- Piping bag with ½ inch (1 cm) nozzle
- 250 grams vegetable oil (1 ⅛ cups)
- 100 grams buttermilk (⅓ cup)
- 200 grams brown sugar (1 cup)
- 50 grams maple syrup (¼ cup)
- 4 eggs, large
- 500 grams raw pumpkin, grated (3 cups)
- 1 lemon zest
- 400 grams cake flour (3 ⅛ cups)
- 10 grams baking powder (2 teaspoons)
- 5 grams baking soda (1 teaspoon)
- 8 grams cinnamon powder (3 teaspoons)
- 3 grams nutmeg powder (1 teaspoon)
- 3 grams ginger powder (1 teaspoon)
- 3 grams allspice powder (1 teaspoon)
- 5 grams salt, fine (¾ teaspoon)
- 150 grams raisins, optional (1 cup)
- 200 grams walnuts (1 ⅔ cups)
- 200 grams sugar (1 cup)
Cream cheese frosting
- 600 grams cream cheese, full fat (2 ⅔ cups)
- 400 grams butter, unsalted (1 ¾ cups)
- 400 grams white chocolate, chopped (2 ½ cups)
- Prepare the pumpkin by peeling, coring and slicing it into smaller pieces. Use a food processor to shred the pumpkin. Set aside.
- Pre-heat the oven to 180°C (350°F). Line three 8-inch (20 cm) round cake pans with baking paper.
- Beat the eggs together with the salt until they become frothy. Start sprinkling in the sugar, whilst continuously mixing until the sugar is fully dissolved.
- Pour in the vegetable oil, butter milk and maple syrup, mixing well to combine.
- Separately, whisk the flour, baking soda and baking powder. Add the flour and all the spices into the batter. Use a whisk or hand mixer to combine everything, without over-mixing.
- Toss in the grated pumpkin and raisins. Fold everything in with a spatula until the pumpkin is evenly incorporated.
- Divide the batter equally between the three trays. If using a kitchen scale, each pan should have roughly 570 grams (26 ounces) of batter.
- Bake for 50-55 minutes or until a skewer comes out clean. If the top begins to brown too quickly, cover the cake pans with aluminium foil.
- After baking, let the cakes cool in the pans for 30 minutes. Afterwards, remove them and let them cool fully before placing in the fridge for at least 2 hours (or overnight).
- Toast the walnuts by placing them in a wide-base pan over medium heat. Keep tossing them around until they start browning slightly.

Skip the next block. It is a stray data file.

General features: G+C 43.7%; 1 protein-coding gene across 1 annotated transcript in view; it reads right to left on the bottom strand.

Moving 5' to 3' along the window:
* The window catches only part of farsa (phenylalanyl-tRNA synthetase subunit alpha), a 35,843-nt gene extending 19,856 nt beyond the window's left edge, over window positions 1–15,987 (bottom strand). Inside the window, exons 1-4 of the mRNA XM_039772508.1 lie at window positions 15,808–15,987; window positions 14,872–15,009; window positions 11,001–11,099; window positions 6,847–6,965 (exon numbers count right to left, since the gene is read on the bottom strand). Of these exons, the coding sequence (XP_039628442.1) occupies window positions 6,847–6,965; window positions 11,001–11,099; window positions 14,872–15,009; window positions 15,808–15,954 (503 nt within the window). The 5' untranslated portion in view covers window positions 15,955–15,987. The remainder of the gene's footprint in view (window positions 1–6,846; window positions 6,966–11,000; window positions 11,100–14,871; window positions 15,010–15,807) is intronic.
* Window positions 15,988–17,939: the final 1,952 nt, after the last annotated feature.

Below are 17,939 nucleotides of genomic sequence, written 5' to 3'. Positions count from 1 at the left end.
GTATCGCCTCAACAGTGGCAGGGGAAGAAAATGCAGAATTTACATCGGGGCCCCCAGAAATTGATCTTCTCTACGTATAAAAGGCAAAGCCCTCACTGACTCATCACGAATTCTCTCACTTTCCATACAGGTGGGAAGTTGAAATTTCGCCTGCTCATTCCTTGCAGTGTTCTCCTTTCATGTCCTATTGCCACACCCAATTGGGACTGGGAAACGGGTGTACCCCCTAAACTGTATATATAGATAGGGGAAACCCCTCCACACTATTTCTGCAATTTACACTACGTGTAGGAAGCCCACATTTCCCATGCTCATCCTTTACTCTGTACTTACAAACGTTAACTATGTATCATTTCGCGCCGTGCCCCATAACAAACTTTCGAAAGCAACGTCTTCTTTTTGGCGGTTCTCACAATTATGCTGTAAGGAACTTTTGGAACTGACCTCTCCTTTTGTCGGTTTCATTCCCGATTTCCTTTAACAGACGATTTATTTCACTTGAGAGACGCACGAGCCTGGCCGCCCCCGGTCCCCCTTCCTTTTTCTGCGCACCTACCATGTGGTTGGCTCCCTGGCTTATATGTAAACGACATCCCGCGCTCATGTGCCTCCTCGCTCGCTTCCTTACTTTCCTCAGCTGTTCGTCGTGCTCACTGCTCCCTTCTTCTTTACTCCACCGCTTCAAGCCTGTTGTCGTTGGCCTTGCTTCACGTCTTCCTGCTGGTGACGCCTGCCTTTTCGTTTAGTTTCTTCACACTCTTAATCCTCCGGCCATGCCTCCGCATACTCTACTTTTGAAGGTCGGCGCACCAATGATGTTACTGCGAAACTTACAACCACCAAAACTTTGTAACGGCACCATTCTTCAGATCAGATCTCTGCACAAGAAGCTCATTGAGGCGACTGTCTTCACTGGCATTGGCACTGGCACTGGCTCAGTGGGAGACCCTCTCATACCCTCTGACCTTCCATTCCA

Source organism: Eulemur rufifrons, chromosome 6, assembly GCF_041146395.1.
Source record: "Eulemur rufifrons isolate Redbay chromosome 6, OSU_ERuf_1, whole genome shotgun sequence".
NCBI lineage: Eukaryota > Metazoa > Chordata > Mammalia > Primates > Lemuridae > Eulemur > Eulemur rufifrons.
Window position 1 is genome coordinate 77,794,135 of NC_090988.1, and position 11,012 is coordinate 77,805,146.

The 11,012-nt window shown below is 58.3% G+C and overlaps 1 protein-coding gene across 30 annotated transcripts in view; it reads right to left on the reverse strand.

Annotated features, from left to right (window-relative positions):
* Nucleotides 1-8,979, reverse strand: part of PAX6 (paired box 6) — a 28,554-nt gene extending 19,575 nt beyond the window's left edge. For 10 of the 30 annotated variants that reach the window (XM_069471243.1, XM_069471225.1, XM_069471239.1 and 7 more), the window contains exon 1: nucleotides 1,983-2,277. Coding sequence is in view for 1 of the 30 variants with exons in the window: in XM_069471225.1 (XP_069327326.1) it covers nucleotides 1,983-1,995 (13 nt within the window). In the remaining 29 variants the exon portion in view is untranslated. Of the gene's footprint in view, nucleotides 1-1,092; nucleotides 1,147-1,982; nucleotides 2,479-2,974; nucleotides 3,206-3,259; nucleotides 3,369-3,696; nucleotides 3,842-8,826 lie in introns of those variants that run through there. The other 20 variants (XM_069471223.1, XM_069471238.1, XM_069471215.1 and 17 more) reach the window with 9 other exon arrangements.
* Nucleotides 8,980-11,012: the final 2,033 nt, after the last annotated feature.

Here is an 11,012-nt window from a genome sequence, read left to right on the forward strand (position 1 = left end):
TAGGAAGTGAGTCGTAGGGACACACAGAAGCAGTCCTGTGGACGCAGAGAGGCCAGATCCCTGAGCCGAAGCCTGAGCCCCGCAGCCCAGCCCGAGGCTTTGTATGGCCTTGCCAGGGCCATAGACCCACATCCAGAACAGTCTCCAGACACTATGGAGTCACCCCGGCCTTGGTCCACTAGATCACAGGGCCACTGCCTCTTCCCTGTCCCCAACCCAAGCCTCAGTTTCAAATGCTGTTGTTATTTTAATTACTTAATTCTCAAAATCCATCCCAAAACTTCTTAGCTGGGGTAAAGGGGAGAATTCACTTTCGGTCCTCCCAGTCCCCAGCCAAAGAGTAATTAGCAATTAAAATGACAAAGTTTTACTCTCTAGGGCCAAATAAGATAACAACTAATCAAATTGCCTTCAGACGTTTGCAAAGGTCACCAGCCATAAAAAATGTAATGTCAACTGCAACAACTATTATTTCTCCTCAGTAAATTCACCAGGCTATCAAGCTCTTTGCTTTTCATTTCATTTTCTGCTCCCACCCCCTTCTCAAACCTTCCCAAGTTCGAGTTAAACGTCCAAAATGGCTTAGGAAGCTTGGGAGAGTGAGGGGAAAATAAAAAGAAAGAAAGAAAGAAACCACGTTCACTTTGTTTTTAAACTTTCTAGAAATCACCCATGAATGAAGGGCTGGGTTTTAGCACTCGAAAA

- Reduce the heat, then form a well in the middle of the pan. Pour the sugar in to caramelise it. Avoid mixing it too much.
- Once the sugar has melted into a caramel (2-3 minutes), mix everything together to fully coat the walnuts.
- Place the caramelised walnuts on a lined baking tray, ensuring there are no clumps. Let them cool down for at least 2 hours.
- Put the cooled walnuts in a ziplock bag and crush into smaller pieces with a rolling pin.
Cream cheese frosting
- Follow the steps in my in-depth recipe for White Chocolate Cream Cheese Frosting. This recipe calls for 4 batches of frosting.
- Place the cream cheese frosting in a piping bag fitted with a ½ inch nozzle and use immediately. Do not refrigerate once placed in the piping bag.
Assembling the cake
- Place the first pumpkin cake layer on a cake board. Pipe cream cheese on top, levelling it with a spatula. Sprinkle some caramelised walnuts on top, avoiding the edges.
- Place the second layer of pumpkin cake on top, pressing down gently. Repeat the process above for the filling.
- Put the final cake layer on top, then cover the entire cake with cream cheese frosting. If two layers of frosting are needed, chill the cake for 1 hour in between layers.
- Stick caramelised walnuts on the base of the cake, pressing down gently to help them stick.
- Decorate the cake with orange and blue dollops of cream cheese to resemble pumpkins.
- I recommend using a kitchen scale in grams for more accuracy. The cups used for the conversion are standard US customary cups (1 cup flour = 136g). There are many different types of cups across the globe, which is why I strongly recommend using grams instead.
- Weigh the pumpkin after peeling it and removing the seeds.
- Raw pumpkin cannot be replaced with pumpkin puree in this recipe.
- Store in the fridge for up to 3 days.
- This cake is enough for 20 small slices or 16 larger slices.